Over the years the Adelaida line has expanded beyond simply offering Chardonnay and Cabernet Sauvignon. While those two remain their flagship vintages, they have also had great success with their Zinfandel, Sangiovese and their sparkling Blanc de Blanc and Blanc de Noirs. In 1993 with the purchase of the HMR Ranch vineyards also in Paso Robles, John and his team are also now producing what promises to be a fabulous Pinot Noir. In the near future they also plan to unveil a Syrah and and a Merlot.
Despite a growing demand for their wines larger facilities and additional acreage, John's goals remain modest. "I would like to plateau around 12,000 cases and keep the quality as high as possible," says John.
Superb quality is what you will find in the 1991 Cabernet Sauvignon which we are pleased to offer our Platinum Wine Club Members. This was the first wine produced at the new Van Steenwyk facilities and the grapes are spectacular. Once you've enjoyed this gem from the mountains you're sure to want more from the cellars of Adelaide.
Map of the area
John Munch - Winery Figurehead & Winemaker
John Munch is clearly in his element at Adelaida Cellars. He is thoroughly enjoying his key role as winery figurehead, winemaker extraordinaire, and vineyard honcho. In an era when winemaking has largely become a sophisticated scientific endeavor, John Munch stands out as a bit of an enigma. Virtually self- taught in viticulture, John has cultivated his culinary sensibilities into a flair for making outstanding wine the old fashioned way—as an art.
John Munch was born in Costa Rica. His father is an American civil engineer who went on a two week mapping expedition to Mexico and ended up staying 38 years in Central America as a general manager for the United Fruit Company. After living in a variety of small villages primarily involved with banana production, John’s parents brought him back to the United States to enter 9th grade. For the next three years he attended a boarding school in the Bay Area. After graduating, he left on a three week European vacation that ended up lasting for five years.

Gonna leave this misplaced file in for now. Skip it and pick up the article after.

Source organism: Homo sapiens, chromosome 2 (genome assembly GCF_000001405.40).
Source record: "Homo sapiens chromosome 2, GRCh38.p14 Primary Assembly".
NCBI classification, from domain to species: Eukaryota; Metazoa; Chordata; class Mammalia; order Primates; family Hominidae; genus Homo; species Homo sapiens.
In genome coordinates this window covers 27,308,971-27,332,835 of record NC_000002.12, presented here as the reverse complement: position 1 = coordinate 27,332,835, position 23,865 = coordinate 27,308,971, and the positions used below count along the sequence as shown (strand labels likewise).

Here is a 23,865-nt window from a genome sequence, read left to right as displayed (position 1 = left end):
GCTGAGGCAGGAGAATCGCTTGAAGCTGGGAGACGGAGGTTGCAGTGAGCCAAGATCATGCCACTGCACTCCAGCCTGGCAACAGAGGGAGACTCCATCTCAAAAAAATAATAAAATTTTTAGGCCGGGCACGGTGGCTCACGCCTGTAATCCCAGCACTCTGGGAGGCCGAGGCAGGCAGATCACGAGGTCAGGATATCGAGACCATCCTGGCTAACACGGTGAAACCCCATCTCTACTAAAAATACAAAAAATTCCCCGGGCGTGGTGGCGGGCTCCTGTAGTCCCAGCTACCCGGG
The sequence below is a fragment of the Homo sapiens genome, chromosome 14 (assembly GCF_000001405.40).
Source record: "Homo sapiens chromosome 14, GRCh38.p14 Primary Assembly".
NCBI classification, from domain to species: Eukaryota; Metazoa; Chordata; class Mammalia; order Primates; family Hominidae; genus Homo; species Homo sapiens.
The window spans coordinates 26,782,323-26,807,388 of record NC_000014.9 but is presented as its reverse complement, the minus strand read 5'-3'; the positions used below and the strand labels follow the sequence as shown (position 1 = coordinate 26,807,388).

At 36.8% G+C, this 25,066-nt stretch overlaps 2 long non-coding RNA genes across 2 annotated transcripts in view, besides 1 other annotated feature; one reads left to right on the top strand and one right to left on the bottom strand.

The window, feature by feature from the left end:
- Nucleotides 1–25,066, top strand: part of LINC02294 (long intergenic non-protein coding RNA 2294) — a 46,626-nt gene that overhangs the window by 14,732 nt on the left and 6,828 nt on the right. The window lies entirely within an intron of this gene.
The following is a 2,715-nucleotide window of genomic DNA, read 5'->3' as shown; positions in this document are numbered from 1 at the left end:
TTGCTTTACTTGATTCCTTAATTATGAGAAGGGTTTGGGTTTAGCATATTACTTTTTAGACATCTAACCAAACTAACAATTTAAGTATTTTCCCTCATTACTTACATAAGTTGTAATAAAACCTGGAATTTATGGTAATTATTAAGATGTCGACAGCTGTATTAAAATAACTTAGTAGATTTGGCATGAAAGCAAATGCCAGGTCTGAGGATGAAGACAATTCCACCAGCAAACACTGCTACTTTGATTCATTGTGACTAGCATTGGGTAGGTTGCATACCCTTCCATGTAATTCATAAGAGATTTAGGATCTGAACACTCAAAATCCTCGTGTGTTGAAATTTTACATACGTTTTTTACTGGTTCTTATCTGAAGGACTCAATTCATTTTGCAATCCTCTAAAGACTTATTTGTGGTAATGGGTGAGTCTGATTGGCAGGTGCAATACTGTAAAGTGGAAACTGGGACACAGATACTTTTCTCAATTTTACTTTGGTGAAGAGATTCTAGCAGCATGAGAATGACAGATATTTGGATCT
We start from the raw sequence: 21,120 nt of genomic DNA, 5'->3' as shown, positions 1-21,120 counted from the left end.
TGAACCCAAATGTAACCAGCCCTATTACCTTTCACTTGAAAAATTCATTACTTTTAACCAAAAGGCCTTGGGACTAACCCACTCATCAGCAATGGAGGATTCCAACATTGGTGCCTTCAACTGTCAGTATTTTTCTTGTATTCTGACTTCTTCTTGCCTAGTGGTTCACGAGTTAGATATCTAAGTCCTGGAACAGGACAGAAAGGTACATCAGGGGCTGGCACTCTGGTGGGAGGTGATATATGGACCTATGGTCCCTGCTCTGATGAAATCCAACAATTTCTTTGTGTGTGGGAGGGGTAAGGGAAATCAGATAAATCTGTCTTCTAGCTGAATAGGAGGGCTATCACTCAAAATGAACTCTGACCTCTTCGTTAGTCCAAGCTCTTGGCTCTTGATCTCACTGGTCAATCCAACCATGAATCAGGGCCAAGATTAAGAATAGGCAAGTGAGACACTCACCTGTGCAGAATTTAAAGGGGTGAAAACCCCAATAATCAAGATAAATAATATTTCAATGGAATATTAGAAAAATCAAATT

It was during his European jaunt, working as a paralegal in Geneva, when he met his wife Andree. John brought her back to the United States when his Swiss employers offered to send him through law school. Once back in the States, John’s interests instead turned to the study of language. He earned a Master’s degree in Old English Poetry from San Francisco State and in his off-hours worked at restoring Victorian houses. By the mid-70s he had become a licensed contractor.
‘Up to this point,” John comments, ‘my wine attention had all been directed to one side of the cork.” However, Andree was speaking with French friends and relatives about exporting California wines. Eventually this discussion evolved into a desire on the part of European interests to purchase California vineyard land. John was assigned the task of gathering viticulture data and taking classes at U.C. Davis to bolster his wine knowledge. In the process of his research, he and Andree visited California’s Central Coast. The fell in love with the natural beauty of the San Luis Obispo and Paso Robles area and found too, that the area was prime for winegrape production.
In 1981 they purchased 10 acres in the hills above Paso Robles with the intention of creating and marketing sparkling wines on behalf of their French investors. In conjunction with these efforts John also tried his hand at producing a Cabernet Sauvignon by blending grapes purchased from nearby vineyards. His first wine, a 1981 Cabernet Sauvignon, was an immediate success. ‘Not having a lot of formal training, or a degree in microbiology I was nervous about our first release” says John. But after receiving numerous medals and glowing reviews he had the confidence to expand his operation.